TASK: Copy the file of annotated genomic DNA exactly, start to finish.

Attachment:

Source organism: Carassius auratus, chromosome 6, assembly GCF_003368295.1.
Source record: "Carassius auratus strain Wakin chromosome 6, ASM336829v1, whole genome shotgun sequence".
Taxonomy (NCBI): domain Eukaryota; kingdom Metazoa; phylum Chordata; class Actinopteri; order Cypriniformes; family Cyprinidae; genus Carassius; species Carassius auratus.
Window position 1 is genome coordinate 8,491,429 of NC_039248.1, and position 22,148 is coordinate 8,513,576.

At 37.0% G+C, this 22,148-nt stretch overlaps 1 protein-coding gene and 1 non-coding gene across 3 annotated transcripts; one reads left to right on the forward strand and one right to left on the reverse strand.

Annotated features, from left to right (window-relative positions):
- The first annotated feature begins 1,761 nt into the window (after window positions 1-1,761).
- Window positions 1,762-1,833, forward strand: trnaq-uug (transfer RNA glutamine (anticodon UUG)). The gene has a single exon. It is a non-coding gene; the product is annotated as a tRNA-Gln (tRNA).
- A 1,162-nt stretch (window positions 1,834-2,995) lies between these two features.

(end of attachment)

Source organism: Carassius auratus, chromosome 6, assembly GCF_003368295.1.
Source record: "Carassius auratus strain Wakin chromosome 6, ASM336829v1, whole genome shotgun sequence".
Taxonomy (NCBI): domain Eukaryota; kingdom Metazoa; phylum Chordata; class Actinopteri; order Cypriniformes; family Cyprinidae; genus Carassius; species Carassius auratus.
Window position 1 is genome coordinate 8,491,429 of NC_039248.1, and position 22,148 is coordinate 8,513,576.

At 37.0% G+C, this 22,148-nt stretch overlaps 1 protein-coding gene and 1 non-coding gene across 3 annotated transcripts; one reads left to right on the forward strand and one right to left on the reverse strand.

Annotated features, from left to right (window-relative positions):
- The first annotated feature begins 1,761 nt into the window (after window positions 1-1,761).
- Window positions 1,762-1,833, forward strand: trnaq-uug (transfer RNA glutamine (anticodon UUG)). The gene has a single exon. It is a non-coding gene; the product is annotated as a tRNA-Gln (tRNA).
- A 1,162-nt stretch (window positions 1,834-2,995) lies between these two features.